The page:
When we use standardised tests to measure relative progress, we often look to see whether a student has moved up (good) or down (down) the bell curve. This student scored 114 at the end of tell the year. On the face of it this looks like they’ve made good progress, and learnt more than similar students over the course of the year. However, 109 is a noisy measure of what they knew at the start of the year and 114 is a noisy measure of what they knew at the end of the year. Neither test is reliable enough to say if this individual pupil’s progress is actually better or worse than should be expected, given their starting point.

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Dylan Wiliam (2010) explains that the challenge of measuring annual test score growth occurs because “the progress of individual students is slow compared to the variability of achievement within the age cohort”. This means that a school will typically find that only a minority of their pupils record a test score growth statistically significantly different from zero.

Aggregation is the friend of reliability

You can make a test more reliable by making it longer, sat over multiple papers, but this isn’t normally compatible with the day-to-day business of teaching and learning. However, teachers who regularly ask students to complete class quizzes and homework have the opportunity to compile a battery of data on how well a student is attaining. Although teachers will understandably worry that this ‘data’ isn’t as valid as a well-designed test, intelligently aggregating test and classwork data is likely to lead to a more reliable inference about a pupil’s attainment than relying on the short end-of-term test alone. (Of course, this ‘rough aggregation’ is exactly what teachers used to do when discussing attainment with parents, before pupil tracking was transferred from the teacher markbook to the centralised tracking software!)

Teacher accountability is the enemy of inference

Teachers always mediate tests in schools. They might help write the test, see it in advance, warn pupils or parents about the impending test, give guidance on revision, advise pupils about the consequences of doing badly, and so on. If the tests are high-stakes for teachers (i.e. used in performance management) and yet low-stakes for the pupils, it can become difficult for the MAT or school to ensure tests are sat in standardised conditions.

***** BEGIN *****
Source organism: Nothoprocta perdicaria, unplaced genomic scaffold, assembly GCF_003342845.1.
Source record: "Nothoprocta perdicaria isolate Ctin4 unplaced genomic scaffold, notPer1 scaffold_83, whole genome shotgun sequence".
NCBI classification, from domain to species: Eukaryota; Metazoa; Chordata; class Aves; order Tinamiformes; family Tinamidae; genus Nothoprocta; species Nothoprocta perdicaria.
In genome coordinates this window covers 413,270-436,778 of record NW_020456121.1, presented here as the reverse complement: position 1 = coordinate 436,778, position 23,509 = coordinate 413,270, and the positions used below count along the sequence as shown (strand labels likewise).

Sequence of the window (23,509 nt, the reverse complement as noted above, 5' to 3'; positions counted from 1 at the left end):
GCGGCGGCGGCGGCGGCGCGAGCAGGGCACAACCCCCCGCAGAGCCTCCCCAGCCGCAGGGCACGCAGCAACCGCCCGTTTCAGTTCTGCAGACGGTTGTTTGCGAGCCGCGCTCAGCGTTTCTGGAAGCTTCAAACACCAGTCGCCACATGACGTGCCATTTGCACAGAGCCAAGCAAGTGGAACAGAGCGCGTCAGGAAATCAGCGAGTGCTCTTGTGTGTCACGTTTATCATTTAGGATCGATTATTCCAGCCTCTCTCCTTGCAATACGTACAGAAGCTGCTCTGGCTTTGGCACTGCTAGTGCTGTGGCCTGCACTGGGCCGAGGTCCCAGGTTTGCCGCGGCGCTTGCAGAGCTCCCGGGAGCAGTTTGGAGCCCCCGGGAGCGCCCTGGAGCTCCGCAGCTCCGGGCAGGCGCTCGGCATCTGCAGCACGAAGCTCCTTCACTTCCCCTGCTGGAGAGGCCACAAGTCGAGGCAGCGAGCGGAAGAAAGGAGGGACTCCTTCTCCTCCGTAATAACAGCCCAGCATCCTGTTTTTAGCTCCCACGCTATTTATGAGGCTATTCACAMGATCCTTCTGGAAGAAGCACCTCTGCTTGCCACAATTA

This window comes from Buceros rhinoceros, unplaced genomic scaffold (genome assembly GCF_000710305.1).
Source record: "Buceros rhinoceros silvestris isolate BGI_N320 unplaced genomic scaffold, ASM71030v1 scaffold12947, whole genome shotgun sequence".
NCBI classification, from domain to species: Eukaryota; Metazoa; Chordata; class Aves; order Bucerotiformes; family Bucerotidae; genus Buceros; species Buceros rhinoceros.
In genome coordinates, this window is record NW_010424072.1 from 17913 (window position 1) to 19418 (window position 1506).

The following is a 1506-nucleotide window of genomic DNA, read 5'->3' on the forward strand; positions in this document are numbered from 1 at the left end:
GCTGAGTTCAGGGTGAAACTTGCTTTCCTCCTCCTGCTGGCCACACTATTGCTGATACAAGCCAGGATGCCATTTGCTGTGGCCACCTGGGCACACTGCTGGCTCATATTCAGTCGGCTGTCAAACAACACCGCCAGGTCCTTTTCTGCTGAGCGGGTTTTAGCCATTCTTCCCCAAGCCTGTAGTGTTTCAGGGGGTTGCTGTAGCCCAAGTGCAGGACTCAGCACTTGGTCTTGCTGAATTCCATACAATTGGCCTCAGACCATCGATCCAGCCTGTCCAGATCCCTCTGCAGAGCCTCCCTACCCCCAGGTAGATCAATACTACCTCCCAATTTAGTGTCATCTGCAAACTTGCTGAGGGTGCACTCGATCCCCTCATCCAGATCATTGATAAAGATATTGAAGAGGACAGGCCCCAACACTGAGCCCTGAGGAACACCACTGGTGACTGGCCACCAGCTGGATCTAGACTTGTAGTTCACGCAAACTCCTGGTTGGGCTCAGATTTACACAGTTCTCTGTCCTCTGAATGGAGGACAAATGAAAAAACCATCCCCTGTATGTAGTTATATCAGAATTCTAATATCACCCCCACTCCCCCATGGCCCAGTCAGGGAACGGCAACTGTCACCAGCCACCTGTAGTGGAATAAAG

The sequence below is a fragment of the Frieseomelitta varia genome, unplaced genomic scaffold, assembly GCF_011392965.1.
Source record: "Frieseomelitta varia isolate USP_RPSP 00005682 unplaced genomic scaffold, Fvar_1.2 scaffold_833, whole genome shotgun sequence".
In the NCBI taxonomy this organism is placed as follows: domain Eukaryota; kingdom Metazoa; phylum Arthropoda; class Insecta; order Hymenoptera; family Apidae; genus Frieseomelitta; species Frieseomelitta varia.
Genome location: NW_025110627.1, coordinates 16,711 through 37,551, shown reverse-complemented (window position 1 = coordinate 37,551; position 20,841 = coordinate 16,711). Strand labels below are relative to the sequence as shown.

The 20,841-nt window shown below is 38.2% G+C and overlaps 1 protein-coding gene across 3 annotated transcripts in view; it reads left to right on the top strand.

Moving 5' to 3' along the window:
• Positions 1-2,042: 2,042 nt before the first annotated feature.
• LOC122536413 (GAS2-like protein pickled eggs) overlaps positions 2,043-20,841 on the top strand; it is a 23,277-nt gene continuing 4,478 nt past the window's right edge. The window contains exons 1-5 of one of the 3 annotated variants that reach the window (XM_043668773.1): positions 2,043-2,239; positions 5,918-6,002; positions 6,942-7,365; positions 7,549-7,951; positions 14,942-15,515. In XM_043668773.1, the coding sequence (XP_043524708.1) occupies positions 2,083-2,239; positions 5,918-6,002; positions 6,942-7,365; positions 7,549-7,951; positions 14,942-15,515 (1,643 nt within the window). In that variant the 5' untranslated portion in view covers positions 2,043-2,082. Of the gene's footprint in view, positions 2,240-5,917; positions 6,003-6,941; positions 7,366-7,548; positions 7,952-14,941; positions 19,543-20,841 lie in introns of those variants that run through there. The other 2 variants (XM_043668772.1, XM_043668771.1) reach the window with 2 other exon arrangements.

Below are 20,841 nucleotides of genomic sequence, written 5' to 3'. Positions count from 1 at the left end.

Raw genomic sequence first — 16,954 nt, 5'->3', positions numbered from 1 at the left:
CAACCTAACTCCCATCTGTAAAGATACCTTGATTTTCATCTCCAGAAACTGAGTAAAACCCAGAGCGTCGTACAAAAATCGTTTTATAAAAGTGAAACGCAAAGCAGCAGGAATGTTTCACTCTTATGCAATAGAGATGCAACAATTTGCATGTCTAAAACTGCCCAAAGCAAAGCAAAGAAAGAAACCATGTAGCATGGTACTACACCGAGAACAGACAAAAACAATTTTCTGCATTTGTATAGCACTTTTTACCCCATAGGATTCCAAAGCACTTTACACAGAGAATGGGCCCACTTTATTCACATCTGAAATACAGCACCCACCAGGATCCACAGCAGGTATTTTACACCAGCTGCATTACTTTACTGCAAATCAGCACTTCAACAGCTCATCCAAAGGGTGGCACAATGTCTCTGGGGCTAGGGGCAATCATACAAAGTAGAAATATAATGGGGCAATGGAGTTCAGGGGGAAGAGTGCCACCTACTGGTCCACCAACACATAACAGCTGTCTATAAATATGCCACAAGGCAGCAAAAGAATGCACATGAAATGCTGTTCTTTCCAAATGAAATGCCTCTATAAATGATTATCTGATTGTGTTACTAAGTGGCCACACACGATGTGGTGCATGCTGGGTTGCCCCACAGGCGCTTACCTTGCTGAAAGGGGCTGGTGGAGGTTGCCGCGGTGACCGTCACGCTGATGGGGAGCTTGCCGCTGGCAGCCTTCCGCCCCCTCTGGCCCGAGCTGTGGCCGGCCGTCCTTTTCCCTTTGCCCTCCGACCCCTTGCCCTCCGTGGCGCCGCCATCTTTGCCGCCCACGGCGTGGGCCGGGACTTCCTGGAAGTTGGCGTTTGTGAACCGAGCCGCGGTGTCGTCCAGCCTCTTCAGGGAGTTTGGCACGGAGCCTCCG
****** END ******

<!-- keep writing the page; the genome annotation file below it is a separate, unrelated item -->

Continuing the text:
For example, if some teachers see the test in advance they might distort advice regarding revision topics in a manner that improves test performance but not the wider pupil knowledge domain. Moreover, some teachers may have an incentive to try to raise the stakes for pupils in an attempt to increase test persistence. The impact of the testing environment and perception of test stakes has been widely studied in the psychometric literature. In short, we need to be sure that standardised tests (of a standardised curriculum) are sat in standardised conditions where students and teachers have standardised perceptions of the importance of the test. For headteachers to make valid inferences across classrooms, or across schools, they need to be clear that they understand how the stakes are being framed for all students taking the test, even those who are not in their own school!

I think this presents a genuine problem for teacher accountability. One of the main reasons we calculate progress figures is to try to hold teachers to account for what they are doing, but very act of raising the stakes for teachers (and not necessarily for pupils) can create variable test environments that threaten our ability to measure progress reliably!

The longer a test is in place, the more it risks distorting curriculum

A test can only ever sample the wider subject knowledge domain you are interested in assessing. This can create a problem where, as teachers become more familiar with the test, they will ‘bend’ their teaching to towards the test items. Once this happens, the test itself becomes a poor proxy for the true subject knowledge domain. There are situations where this can seriously damage pupil learning. For example, many primary teachers report that one very popular standardised test is rather weak on arithmetic compared to SATs; given how important automaticity in arithmetic is, let’s hope no year 3, 4 or 5 teachers are being judged on their class performance in this test!